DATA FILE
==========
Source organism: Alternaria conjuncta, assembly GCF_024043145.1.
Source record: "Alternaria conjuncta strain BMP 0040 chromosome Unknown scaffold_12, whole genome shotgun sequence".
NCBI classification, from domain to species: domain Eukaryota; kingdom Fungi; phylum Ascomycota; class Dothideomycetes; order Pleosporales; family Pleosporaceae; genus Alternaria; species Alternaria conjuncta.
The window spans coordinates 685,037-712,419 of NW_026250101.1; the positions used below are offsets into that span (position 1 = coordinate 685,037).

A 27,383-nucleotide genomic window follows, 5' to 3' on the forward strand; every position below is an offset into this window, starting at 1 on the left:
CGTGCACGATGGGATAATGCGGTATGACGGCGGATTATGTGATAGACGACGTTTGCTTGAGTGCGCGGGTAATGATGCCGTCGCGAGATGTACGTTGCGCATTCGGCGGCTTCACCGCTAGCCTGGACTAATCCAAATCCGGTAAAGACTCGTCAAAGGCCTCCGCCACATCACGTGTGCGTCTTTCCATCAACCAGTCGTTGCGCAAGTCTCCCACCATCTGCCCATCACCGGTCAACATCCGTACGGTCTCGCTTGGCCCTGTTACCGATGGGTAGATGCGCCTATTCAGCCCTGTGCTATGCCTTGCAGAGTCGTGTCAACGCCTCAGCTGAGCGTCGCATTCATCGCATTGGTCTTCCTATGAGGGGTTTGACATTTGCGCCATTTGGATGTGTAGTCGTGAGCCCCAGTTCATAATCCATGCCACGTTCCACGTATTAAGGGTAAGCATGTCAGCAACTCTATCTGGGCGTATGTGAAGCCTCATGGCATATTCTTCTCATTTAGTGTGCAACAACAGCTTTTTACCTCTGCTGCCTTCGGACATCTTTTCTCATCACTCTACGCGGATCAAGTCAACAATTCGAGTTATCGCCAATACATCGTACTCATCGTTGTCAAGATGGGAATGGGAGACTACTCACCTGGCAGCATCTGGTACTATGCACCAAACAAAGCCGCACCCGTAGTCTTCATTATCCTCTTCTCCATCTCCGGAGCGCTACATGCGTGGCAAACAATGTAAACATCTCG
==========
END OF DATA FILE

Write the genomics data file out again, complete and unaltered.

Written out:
Source organism: Alternaria conjuncta, assembly GCF_024043145.1.
Source record: "Alternaria conjuncta strain BMP 0040 chromosome Unknown scaffold_12, whole genome shotgun sequence".
NCBI classification, from domain to species: domain Eukaryota; kingdom Fungi; phylum Ascomycota; class Dothideomycetes; order Pleosporales; family Pleosporaceae; genus Alternaria; species Alternaria conjuncta.
The window spans coordinates 685,037-712,419 of NW_026250101.1; the positions used below are offsets into that span (position 1 = coordinate 685,037).

A 27,383-nucleotide genomic window follows, 5' to 3' on the forward strand; every position below is an offset into this window, starting at 1 on the left:
CGTGCACGATGGGATAATGCGGTATGACGGCGGATTATGTGATAGACGACGTTTGCTTGAGTGCGCGGGTAATGATGCCGTCGCGAGATGTACGTTGCGCATTCGGCGGCTTCACCGCTAGCCTGGACTAATCCAAATCCGGTAAAGACTCGTCAAAGGCCTCCGCCACATCACGTGTGCGTCTTTCCATCAACCAGTCGTTGCGCAAGTCTCCCACCATCTGCCCATCACCGGTCAACATCCGTACGGTCTCGCTTGGCCCTGTTACCGATGGGTAGATGCGCCTATTCAGCCCTGTGCTATGCCTTGCAGAGTCGTGTCAACGCCTCAGCTGAGCGTCGCATTCATCGCATTGGTCTTCCTATGAGGGGTTTGACATTTGCGCCATTTGGATGTGTAGTCGTGAGCCCCAGTTCATAATCCATGCCACGTTCCACGTATTAAGGGTAAGCATGTCAGCAACTCTATCTGGGCGTATGTGAAGCCTCATGGCATATTCTTCTCATTTAGTGTGCAACAACAGCTTTTTACCTCTGCTGCCTTCGGACATCTTTTCTCATCACTCTACGCGGATCAAGTCAACAATTCGAGTTATCGCCAATACATCGTACTCATCGTTGTCAAGATGGGAATGGGAGACTACTCACCTGGCAGCATCTGGTACTATGCACCAAACAAAGCCGCACCCGTAGTCTTCATTATCCTCTTCTCCATCTCCGGAGCGCTACATGCGTGGCAAACAATGTAAACATCTCG